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Teenagers who become parents at a very young age tend to be lower in...

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xtreme69 | Student, Undergraduate | eNotes Newbie

Posted September 17, 2009 at 7:41 PM via web

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Teenagers who become parents at a very young age tend to be lower in social/economic levels all of their lives.

Teenagers who become parents at a very young age tend to be lower in social/economic levels all of their lives.

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Ashley Kannan | Middle School Teacher | (Level 3) Distinguished Educator

Posted September 18, 2009 at 5:36 AM (Answer #2)

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Economic determinism always carries with it the ability to lock individuals in socially stratified conditions.  I think the statement given might have a tendency to lock people in a predicament where they are merely automatons of economic reality.  Indeed, there are some significant challenges for teens who become parents at young ages, as economic and employment opportunities become poised against child care and the economic and emotional costs of having children.  However, to make the assumption that only teens of low social/ economic levels become parents too soon is debatable.  While there might be statistical data which could present such a case, I would refrain from indicating that the lower one's economic level, the greater the tendency to become parents at a young age.  Perhaps, the issue should be broadened to indicate that all teens who engage in unsafe, unwise, or unwanted sexual practices stand a higher chance of becoming parents too soon, too quickly, and without proper preparation.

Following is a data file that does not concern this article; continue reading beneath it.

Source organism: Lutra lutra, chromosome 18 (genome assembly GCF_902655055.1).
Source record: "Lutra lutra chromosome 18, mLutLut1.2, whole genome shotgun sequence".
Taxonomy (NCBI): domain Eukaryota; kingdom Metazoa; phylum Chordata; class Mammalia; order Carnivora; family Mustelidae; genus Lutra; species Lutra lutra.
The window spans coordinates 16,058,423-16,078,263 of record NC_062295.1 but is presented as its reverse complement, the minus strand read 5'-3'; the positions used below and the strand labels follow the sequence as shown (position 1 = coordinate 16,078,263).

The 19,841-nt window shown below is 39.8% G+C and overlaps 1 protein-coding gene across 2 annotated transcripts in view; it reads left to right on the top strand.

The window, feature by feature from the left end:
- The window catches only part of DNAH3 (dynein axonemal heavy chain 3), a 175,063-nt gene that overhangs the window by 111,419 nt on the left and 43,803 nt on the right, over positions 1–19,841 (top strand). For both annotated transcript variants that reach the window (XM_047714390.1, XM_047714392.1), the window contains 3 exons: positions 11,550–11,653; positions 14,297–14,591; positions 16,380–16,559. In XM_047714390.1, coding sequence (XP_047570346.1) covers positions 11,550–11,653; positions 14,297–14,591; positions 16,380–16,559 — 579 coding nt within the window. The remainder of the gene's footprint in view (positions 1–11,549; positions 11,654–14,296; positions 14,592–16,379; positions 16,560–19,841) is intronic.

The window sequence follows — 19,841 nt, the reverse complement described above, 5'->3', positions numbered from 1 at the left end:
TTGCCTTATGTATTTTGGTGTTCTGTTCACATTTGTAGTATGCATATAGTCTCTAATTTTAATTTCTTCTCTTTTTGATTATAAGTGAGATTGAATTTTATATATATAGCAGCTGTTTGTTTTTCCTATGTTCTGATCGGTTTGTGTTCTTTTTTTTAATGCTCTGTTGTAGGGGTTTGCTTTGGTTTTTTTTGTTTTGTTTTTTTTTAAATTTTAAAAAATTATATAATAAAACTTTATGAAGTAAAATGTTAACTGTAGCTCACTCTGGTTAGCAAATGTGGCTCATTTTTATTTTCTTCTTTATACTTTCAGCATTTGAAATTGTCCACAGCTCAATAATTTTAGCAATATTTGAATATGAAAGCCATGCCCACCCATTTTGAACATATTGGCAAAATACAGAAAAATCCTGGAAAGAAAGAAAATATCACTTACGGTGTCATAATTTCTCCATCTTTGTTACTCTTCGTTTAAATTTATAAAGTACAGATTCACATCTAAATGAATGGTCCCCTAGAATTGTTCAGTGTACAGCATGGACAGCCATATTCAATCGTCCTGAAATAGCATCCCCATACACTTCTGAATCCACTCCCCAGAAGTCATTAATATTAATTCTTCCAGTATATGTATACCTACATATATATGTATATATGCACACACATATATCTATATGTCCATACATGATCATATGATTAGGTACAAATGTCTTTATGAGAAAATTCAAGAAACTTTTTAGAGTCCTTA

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kc4u | College Teacher | Valedictorian

Posted September 18, 2009 at 6:41 AM (Answer #3)